12 Steps to Great Sand Castles

20171017_110258.jpgJanel Hawkins, owner of Sandcastle University in Gulf Shores, Alabama, is the guru of the grain.  Grain of sand, that is. A self-taught artist, the 23-year-old has studied under masters and has sculpted the NCAA volleyball logo for national television. Today, she teaches more than 300 construction classes per year along Alabama’s 32 miles of sugar-sand beaches. Students of all ages meet at her location – by the sea turtle statue on Gulf Shores Public Beach, for example — or she travels to their beach house.

We hooked up with Hawkins at Gulf Shores Public Beach behind The Hangout restaurant and bar. We know that lessons learned here will be handy at home on Lake Erie’s beaches.

20171017_100521When we arrived above the tide line, Hawkins was set up with four water-filled five-gallon buckets, two child-size spades, several carving tools, an aerosol can of WD40 and a plastic form made from a bottomless bucket. A three-foot wide pyramid of dry, loose sand was ready for construction.

The sand pyramid was essential. While some people dig down to place a castle, Hawkins builds up a foundation. She douses the pyramid with a ½ bucket of water, then uses her feet to mix and tamp the wet sand. With a hard, flat platform in place, the lesson begins.

Step one: Spray inside the form – the bottomless five gallon bucket — with WD40 to ease release. Then, center the form on the hard sand foundation.

Step two: Scoop fluffy surface sand into the form. Fill halfway. Saturate with ½ bucket of water. Stir with hands to saturate all sand. Let gravity pull water through sand and settle grains tightly. Do not press. Tamp sides of the bucket with your flat hand, around and around, to encourage water and sand to settle.

Step three:  Repeat step two, filling the form to the top. Allow water to settle and sand to “dry.”

Sandcastle U, formStep four:  Give the form a gentle twist while lifting and reveal hard sand column ready for sculpting.

Step five:  Unpack tools including large and small spatula, drinking straw, pastry brush, measuring spoon and red solo cup.

Step six:  Create turret. On the top, one inch from the edge use two fingers to create a one-inch wide, one-inch deep channel. It will look like a target. Then, using a spatula cut teeth into the column. Remove every other “tooth” with a spatula. Dust rough edges with the pastry brush to improve definition.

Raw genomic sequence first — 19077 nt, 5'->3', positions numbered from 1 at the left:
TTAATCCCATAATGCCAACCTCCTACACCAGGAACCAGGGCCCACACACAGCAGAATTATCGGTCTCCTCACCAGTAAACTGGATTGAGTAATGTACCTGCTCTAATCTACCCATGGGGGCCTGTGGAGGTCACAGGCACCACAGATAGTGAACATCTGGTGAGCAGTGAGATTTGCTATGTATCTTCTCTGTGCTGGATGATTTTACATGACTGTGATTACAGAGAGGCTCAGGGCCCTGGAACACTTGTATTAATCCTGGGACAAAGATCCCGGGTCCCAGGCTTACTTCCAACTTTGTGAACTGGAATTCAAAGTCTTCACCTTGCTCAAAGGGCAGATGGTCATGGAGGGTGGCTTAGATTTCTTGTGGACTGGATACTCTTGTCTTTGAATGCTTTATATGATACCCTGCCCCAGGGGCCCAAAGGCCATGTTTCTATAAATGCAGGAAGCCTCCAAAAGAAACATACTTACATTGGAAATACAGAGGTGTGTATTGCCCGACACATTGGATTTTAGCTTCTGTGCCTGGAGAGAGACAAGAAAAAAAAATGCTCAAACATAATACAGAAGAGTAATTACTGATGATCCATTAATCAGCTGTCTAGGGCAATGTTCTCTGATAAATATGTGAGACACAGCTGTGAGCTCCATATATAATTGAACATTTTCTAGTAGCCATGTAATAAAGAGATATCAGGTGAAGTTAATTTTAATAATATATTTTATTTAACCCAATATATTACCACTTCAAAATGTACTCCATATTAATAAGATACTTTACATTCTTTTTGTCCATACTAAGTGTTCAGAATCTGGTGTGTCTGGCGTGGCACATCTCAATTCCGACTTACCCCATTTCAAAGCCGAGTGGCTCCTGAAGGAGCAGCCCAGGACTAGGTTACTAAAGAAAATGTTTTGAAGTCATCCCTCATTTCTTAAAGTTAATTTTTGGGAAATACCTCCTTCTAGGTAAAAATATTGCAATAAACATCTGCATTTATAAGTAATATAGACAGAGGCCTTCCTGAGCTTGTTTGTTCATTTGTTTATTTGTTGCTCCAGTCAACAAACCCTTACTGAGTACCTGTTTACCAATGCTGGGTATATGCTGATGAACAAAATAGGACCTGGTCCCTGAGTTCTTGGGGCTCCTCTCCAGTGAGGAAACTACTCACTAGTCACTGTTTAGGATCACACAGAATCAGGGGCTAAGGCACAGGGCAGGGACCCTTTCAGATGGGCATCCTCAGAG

Step seven:  Carve a balcony.  About halfway down the tower, use the spatula edge to  draw a six-inch long horizontal line about one-inch deep. With measuring spoon, start two inches above the line and scoop down and away, removing small scoops of sand. The line will be the bottom of the balcony. Dust with pastry brush to finetune.

20171017_101218.jpgStep eight:  Determine door and window locations, then twist measuring spoon for round portals. Scoop down and away for cathedral doors. Target fuzzy edges with straw and blow lightly to soften.

Step nine:  Draw blocks or boulders using sharp edge of spatula. Brush or blow away fuzzy edges.

Step ten: Build garage. Place red Solo cup sideways against base and cover with wet sand to lip.  DO NOT PRESS, let water and gravity work for you. When sand “dries” twist and remove cup horizontally. Use sharp edge of spatula to carve boulders or blocks into sand. Again, brush or blow.

Step eleven: Landscape. Mix sand and water until slushy. Fill hands with wet sand and dribble into pine tree pyramid.

Step twelve: Admire your work. Post pictures to social media.


Hooked? Hawkins works in the Gulf Shores-Orange Beach-Fort  Morgan area. She also teaches an advanced two-hour class that includes multiple structures and additional details.  She does custom sculptures for special events. You can reach her at 251-600-9771 or SandCastleU@gmail.com.

 

 

 

 

 

 

 

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